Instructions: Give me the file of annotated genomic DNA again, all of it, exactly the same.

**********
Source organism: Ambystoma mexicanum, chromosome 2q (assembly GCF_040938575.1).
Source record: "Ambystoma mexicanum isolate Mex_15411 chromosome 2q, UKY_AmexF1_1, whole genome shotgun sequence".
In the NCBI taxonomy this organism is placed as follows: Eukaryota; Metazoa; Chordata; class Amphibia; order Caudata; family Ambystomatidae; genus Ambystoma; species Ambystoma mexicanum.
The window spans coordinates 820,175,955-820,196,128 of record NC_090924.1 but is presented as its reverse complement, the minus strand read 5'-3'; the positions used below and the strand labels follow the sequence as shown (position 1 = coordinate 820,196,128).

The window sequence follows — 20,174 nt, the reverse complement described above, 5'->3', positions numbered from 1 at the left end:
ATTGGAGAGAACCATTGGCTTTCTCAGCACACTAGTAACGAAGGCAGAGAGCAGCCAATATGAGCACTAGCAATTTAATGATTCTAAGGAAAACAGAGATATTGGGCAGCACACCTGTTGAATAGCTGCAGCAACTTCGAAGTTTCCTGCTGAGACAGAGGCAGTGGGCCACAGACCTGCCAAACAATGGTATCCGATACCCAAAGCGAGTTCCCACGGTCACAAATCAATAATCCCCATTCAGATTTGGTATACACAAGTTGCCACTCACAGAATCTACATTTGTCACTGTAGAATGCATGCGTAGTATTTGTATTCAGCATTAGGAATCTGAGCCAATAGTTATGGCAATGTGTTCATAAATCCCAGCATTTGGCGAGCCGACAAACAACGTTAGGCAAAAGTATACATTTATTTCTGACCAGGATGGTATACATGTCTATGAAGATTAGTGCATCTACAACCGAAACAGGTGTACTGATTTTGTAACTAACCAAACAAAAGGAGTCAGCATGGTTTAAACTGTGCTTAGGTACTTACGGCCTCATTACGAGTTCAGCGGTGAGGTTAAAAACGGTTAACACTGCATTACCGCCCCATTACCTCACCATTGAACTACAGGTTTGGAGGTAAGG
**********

Source organism: Ambystoma mexicanum, chromosome 2q (assembly GCF_040938575.1).
Source record: "Ambystoma mexicanum isolate Mex_15411 chromosome 2q, UKY_AmexF1_1, whole genome shotgun sequence".
In the NCBI taxonomy this organism is placed as follows: Eukaryota; Metazoa; Chordata; class Amphibia; order Caudata; family Ambystomatidae; genus Ambystoma; species Ambystoma mexicanum.
The window spans coordinates 820,175,955-820,196,128 of record NC_090924.1 but is presented as its reverse complement, the minus strand read 5'-3'; the positions used below and the strand labels follow the sequence as shown (position 1 = coordinate 820,196,128).

The window sequence follows — 20,174 nt, the reverse complement described above, 5'->3', positions numbered from 1 at the left end:
ATTGGAGAGAACCATTGGCTTTCTCAGCACACTAGTAACGAAGGCAGAGAGCAGCCAATATGAGCACTAGCAATTTAATGATTCTAAGGAAAACAGAGATATTGGGCAGCACACCTGTTGAATAGCTGCAGCAACTTCGAAGTTTCCTGCTGAGACAGAGGCAGTGGGCCACAGACCTGCCAAACAATGGTATCCGATACCCAAAGCGAGTTCCCACGGTCACAAATCAATAATCCCCATTCAGATTTGGTATACACAAGTTGCCACTCACAGAATCTACATTTGTCACTGTAGAATGCATGCGTAGTATTTGTATTCAGCATTAGGAATCTGAGCCAATAGTTATGGCAATGTGTTCATAAATCCCAGCATTTGGCGAGCCGACAAACAACGTTAGGCAAAAGTATACATTTATTTCTGACCAGGATGGTATACATGTCTATGAAGATTAGTGCATCTACAACCGAAACAGGTGTACTGATTTTGTAACTAACCAAACAAAAGGAGTCAGCATGGTTTAAACTGTGCTTAGGTACTTACGGCCTCATTACGAGTTCAGCGGTGAGGTTAAAAACGGTTAACACTGCATTACCGCCCCATTACCTCACCATTGAACTACAGGTTTGGAGGTAAGG